is_federatedis set to True only when GSLB is turned on. A federated health monitor is used for GSLB purposes while it is not applicable for a regular health-monitor. This implies that a GSLB service cannot be associated with a regular health monitor, because GSLB service is a federated object, while the health monitor is not. Conversely, A pool cannot be associated with a federated health monitor because the pool is not a federated object.
Note: Scroll down to view the configurations specific to the monitor selected.
Types of Monitors
- DNS Monitor: A DNS monitor queries name servers for an A record and matches the resolved response against an expected IP address. To know more, refer to DNS Health Monitor.
- External Monitor: Use the external monitor to write scripts that provide highly customized and granular health checks. The scripts may be Linux shell, Python, or Perl, which can be used to execute wget, netcat, curl, snmpget, or dig. To know more, refer to External Health Monitor.
- HTTP Monitor: This Monitor type sends a request to a web server and validates either the HTTP response code or the HTML response data. To know more refer to HTTP Health Monitor
- HTTPS Monitor: This Monitor type can be used to validate the health of HTTPS encrypted web servers. Use this monitor when Avi Vantage is either passing SSL encrypted traffic directly from clients to servers, or Avi Vantage is providing SSL encryption between itself and the servers. This monitor is the same as the HTTP Monitor.
- Ping Monitor: Avi Vantage will send an ICMP ping to the server. This Monitor type is generally very fast and lightweight for both Avi Vantage and the server. To know more, refer to Ping Health Monitor.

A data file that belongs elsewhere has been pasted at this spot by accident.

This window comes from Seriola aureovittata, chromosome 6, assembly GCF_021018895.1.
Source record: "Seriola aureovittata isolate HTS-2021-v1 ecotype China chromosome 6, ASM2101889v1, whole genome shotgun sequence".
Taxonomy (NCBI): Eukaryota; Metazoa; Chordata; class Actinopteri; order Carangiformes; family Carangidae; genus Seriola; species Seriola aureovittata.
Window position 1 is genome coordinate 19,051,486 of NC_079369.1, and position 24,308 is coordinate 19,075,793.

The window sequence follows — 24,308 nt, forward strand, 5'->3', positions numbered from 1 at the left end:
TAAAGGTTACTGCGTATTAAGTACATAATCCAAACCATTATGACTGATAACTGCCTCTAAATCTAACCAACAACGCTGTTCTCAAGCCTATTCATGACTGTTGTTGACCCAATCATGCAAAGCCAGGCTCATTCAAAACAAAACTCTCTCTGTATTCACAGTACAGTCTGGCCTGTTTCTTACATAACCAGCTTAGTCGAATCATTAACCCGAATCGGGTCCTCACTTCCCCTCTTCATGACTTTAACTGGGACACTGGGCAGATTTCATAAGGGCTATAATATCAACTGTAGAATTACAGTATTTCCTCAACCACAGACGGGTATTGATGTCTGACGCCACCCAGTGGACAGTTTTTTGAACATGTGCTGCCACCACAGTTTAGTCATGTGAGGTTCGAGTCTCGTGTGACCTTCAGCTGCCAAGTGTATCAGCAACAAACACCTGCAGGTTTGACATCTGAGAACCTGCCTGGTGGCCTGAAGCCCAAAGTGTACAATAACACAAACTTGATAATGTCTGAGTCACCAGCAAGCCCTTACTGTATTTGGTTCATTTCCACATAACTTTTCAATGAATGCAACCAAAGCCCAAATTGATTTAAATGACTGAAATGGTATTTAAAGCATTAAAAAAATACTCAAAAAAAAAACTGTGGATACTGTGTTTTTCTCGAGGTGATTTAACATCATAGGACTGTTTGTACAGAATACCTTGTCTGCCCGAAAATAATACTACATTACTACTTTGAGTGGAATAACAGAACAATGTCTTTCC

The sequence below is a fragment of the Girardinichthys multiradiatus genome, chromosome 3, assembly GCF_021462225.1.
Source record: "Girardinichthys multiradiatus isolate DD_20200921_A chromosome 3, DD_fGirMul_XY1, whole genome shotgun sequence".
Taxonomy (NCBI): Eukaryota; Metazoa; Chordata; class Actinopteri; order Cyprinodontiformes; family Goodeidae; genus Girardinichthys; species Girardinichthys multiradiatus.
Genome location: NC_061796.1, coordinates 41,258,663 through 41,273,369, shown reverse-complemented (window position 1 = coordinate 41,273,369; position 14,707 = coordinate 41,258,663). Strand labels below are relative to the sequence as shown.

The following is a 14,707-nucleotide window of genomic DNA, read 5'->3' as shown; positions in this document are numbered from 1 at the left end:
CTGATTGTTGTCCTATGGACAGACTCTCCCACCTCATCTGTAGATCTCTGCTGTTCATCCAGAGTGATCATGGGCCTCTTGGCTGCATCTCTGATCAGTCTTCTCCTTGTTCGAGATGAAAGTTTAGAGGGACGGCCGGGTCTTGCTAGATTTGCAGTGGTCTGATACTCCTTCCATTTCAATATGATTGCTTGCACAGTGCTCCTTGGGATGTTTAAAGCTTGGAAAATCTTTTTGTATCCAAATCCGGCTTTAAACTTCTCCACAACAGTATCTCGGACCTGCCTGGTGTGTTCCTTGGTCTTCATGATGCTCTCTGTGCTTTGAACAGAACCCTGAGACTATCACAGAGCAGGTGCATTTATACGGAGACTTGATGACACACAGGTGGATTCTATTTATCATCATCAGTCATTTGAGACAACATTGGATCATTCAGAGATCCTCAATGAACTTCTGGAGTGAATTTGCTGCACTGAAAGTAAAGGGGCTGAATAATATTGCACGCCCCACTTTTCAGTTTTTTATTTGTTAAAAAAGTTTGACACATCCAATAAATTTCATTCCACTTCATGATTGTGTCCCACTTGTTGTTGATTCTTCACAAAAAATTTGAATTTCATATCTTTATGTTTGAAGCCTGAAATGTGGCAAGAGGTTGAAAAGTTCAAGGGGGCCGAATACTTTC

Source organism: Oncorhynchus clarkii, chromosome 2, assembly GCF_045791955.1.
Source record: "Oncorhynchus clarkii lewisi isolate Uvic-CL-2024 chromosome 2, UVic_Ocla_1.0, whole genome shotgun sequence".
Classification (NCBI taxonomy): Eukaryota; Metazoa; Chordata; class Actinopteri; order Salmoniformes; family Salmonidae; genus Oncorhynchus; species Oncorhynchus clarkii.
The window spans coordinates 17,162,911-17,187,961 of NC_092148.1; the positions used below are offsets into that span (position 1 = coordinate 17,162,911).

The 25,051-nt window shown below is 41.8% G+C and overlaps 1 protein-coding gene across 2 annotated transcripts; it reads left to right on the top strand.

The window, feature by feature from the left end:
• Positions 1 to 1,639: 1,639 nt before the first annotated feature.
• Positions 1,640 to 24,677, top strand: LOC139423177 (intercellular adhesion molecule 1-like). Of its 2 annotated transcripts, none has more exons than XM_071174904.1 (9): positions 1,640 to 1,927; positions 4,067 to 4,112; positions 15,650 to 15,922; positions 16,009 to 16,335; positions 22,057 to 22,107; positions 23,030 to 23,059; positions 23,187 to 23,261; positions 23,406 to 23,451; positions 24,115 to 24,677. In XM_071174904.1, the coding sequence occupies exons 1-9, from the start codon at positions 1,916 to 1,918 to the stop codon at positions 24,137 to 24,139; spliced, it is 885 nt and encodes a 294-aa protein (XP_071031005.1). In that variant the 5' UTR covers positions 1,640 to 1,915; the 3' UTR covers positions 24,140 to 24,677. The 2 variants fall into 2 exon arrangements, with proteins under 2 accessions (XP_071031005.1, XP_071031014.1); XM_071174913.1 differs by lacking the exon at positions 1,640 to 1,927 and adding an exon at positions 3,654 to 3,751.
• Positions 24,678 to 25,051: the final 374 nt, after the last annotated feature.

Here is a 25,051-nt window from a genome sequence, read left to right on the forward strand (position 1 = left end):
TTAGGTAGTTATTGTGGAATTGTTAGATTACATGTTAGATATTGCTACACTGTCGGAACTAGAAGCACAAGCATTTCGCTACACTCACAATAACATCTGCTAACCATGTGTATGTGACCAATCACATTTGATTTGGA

- TCP Monitor: For any TCP application, this Monitor will wait for the TCP connection establishment, send the request string, and then wait for the server to respond with the expected content. If no client request and server response are configured, the health check will pass once a TCP connection is successfully established. To know more, refer to TCP Health Monitor
- UDP Monitor: Sends the request data to the server, then matches the server’s response against the expected response data. To know more, refer to UDP Health Monitor
- SIP Monitor: For SIP applications, the server health is monitored using the SIP request code and response. Currently only SIP options are supported for the request code. The monitor greps for the configured response string in the response payload. If a valid response is not received from the server within the configured timeout, then the server status is marked down.
SIP Request Code: Enter the request to be sent to the SIP server for health monitoring.
SIP Response: Enter the string to be matched in the response payload. By default, it is configured for SIP/2.0.
Passive Health Monitors
While active health monitors show us if the server health is good or bad, passive health monitors provide a subtle check by attempting to understand and react to the client-to-server interaction. Unlike the active health monitors, passive health monitors do not send a check to the servers. Instead, Avi Vantage monitors end user interaction with the servers. If a server is quickly responding with valid responses (such as HTTP 200), then all is well; however, if the server is sending back errors (such as TCP resets or HTTP 5xx errors), the server is assumed to have errors. Errors are defined by the Analytics Profile attached to the Virtual Service. The Analytics profile also defines the threshold for response time before a server is considered responding slowly.
With active health monitors, Avi Vantage will mark a server down after the specified number of consecutive failures and will no longer send new connections or requests until that server is able to correctly pass the periodic active health monitors.
With passive health monitors, server failures will not cause Avi Vantage to mark that server as down. Rather, the passive health monitor will reduce the number of connections or requests sent to the server relative to the other servers in the pool by about 75%. Further failures may increase this percentage. After a server is satisfactorily handling the reduced load, it will once again be sent normal volumes of traffic.
Note: It is recommended to enable a passive and an active health monitor to each pool.